HHS cybersecurity official relegated to telework position after 7-month suspension

After being placed on administrative leave for nearly seven months, Deputy CISO Leo Scanlon returns to HHS in a watered down role. (Sarah Stierch/CC BY 4.0)

A top cybersecurity official has been reappointed to the Department of Health and Human Services (HHS) after being placed on paid administrative leave since October.

Leo Scanlon, one of two HHS cybersecurity officials initially reassigned in September amid an investigation over alleged ethics violations, is returning to the agency as a supervisory IT specialist with the Office of the Chief Information Officer (OCIO), according to an internal memo obtained by FierceHealthcare. Scanlon was subsequently placed on administrative leave on Oct. 19. 

In a position that is exclusively telework, Scanlon will be responsible for providing the agency with “individualized summary, analysis and recommendations on upcoming and pending Congressional legislation, White House policies and executive orders” that impact the CIO office. 

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Scanlon will report directly to Karl Alvarez, the executive officer of the OCIO, but he is barred from interacting with current or former OCIO staff. He is also barred from entering the OCIO offices and from attending any leadership meetings.

“If you try to enter any DHHS facility without securing the appropriate authorization, the guards will be instructed to remove you from the premises,” the memo states.

Because he "will not require any work with classified, nonpublic, or sensitive data," Scanlon's security clearance has not been reinstated. 

An HHS spokesperson said as a "matter of policy" the agency does not discuss personnel matters. 

RELATED: Ousted HHS cybersecurity leaders demand answers about last year's sudden removal

The assignment is “light duty,” according to one person with knowledge of the reassignment. But HHS has not permanently reassigned Scanlon from his previous position as Deputy Cybersecurity Information Officer, meaning that is still technically his title, but without any access. 

“Sooner or later, some adult will have to step up to straighten things out,” the person told FierceHealthcare, adding, that HHS CIO Beth Killoran "has no good moves."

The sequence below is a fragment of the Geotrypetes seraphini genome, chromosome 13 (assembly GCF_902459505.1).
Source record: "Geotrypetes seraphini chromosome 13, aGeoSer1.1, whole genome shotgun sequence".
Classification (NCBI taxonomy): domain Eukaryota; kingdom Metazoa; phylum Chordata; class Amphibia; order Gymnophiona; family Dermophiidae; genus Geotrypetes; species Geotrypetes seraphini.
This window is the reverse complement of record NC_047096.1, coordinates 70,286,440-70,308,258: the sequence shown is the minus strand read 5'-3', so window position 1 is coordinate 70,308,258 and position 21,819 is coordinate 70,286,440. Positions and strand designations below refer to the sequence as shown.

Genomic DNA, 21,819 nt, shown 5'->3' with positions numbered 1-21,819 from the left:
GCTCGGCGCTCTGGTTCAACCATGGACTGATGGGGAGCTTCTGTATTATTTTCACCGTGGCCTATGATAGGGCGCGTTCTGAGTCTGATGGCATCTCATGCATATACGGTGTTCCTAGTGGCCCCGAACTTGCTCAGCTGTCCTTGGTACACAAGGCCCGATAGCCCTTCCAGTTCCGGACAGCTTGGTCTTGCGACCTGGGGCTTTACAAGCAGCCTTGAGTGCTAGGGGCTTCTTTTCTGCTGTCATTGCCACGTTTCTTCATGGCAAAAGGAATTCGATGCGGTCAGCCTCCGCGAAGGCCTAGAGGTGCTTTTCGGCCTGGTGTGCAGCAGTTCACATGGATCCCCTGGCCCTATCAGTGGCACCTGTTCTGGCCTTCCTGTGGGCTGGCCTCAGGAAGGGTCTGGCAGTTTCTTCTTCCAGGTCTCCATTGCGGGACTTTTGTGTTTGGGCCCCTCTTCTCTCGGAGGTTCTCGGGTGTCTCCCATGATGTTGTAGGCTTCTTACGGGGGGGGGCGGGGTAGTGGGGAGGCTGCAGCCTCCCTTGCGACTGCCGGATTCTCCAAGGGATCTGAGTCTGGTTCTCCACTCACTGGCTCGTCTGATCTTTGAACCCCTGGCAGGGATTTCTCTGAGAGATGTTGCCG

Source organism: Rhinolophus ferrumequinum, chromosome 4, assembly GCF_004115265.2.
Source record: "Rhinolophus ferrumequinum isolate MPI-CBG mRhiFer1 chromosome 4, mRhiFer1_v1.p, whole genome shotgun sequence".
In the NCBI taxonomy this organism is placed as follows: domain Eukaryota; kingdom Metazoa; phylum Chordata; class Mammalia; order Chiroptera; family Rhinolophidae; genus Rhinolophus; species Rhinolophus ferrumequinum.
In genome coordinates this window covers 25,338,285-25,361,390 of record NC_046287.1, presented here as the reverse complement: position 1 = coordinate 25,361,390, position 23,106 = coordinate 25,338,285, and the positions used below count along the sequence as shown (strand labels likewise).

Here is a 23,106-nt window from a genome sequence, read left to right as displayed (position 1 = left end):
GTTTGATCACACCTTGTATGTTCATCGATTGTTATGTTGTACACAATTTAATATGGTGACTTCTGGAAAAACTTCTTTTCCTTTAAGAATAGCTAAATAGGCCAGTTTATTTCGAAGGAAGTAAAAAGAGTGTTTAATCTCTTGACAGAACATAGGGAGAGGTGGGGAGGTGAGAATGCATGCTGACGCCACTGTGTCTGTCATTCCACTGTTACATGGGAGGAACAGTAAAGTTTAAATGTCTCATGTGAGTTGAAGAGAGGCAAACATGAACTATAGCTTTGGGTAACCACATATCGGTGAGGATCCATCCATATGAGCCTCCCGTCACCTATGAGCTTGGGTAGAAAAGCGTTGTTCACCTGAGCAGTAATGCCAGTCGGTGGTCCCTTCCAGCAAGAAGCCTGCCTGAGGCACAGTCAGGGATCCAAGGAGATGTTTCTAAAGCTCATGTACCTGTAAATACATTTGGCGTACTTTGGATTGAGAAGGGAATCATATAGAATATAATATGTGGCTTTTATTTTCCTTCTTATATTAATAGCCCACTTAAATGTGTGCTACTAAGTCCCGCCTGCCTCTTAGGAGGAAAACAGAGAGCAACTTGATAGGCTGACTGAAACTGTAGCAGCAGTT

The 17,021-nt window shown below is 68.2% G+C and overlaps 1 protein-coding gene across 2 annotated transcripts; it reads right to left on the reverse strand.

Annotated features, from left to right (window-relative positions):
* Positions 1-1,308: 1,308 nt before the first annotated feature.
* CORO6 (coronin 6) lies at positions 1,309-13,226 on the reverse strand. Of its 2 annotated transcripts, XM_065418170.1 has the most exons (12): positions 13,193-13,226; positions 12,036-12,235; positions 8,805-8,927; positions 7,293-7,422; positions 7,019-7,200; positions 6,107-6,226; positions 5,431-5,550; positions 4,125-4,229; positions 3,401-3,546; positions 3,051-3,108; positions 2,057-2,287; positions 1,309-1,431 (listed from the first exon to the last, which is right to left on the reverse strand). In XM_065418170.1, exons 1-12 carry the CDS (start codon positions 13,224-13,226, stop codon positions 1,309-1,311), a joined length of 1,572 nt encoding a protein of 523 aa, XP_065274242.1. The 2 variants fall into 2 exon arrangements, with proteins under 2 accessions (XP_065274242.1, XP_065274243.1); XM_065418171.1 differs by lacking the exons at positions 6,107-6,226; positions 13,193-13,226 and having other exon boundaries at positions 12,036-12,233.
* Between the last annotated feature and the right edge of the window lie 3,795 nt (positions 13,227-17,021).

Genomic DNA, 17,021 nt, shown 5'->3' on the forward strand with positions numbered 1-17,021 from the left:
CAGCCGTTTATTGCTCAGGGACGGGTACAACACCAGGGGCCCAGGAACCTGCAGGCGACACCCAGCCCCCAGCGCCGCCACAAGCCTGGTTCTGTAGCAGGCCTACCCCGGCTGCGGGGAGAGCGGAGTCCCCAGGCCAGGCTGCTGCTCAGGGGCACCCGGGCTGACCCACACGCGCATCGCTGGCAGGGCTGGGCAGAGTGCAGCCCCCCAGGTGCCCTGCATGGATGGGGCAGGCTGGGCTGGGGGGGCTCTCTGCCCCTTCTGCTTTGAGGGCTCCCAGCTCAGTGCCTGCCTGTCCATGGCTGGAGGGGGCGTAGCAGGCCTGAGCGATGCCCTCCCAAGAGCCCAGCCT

"Whatever she does only deepens the pit she dug," the person said.

Scanlon’s reassignment dates back to September of last year, when HHS officials received an anonymous letter accusing Scanlon and former director of the Healthcare Cybersecurity Communications and Integration Center (HCCIC) Maggie Amato of accepting “special treatment, gifts and privileges” from cybersecurity vendors.

Scanlon and Amato were told they were being investigated by the Office of the Inspector General (OIG), but in a letter sent to HHS in March, an attorney representing the pair said senior OIG investigators told them they were never under investigation.

Former CISO Christopher Wlaschin, who reassigned the pair in September, resigned from his position in March for personal reasons and took a job in the private sector. Centers for Medicare & Medicaid Services (CMS) CIO Janet Vogel was named as Wlaschin's replacement.

The OIG has said it is currently investigating HCCIC but has provided no further details. The House Energy and Commerce Committee is also investigating the HHS’s reassignment of Scanlon and Amato. In November, lawmakers asked HHS to explain the operational status of the HCCIC and what prompted the staff reassignments.

Editor's Note: This story has been updated to include comment from HHS.

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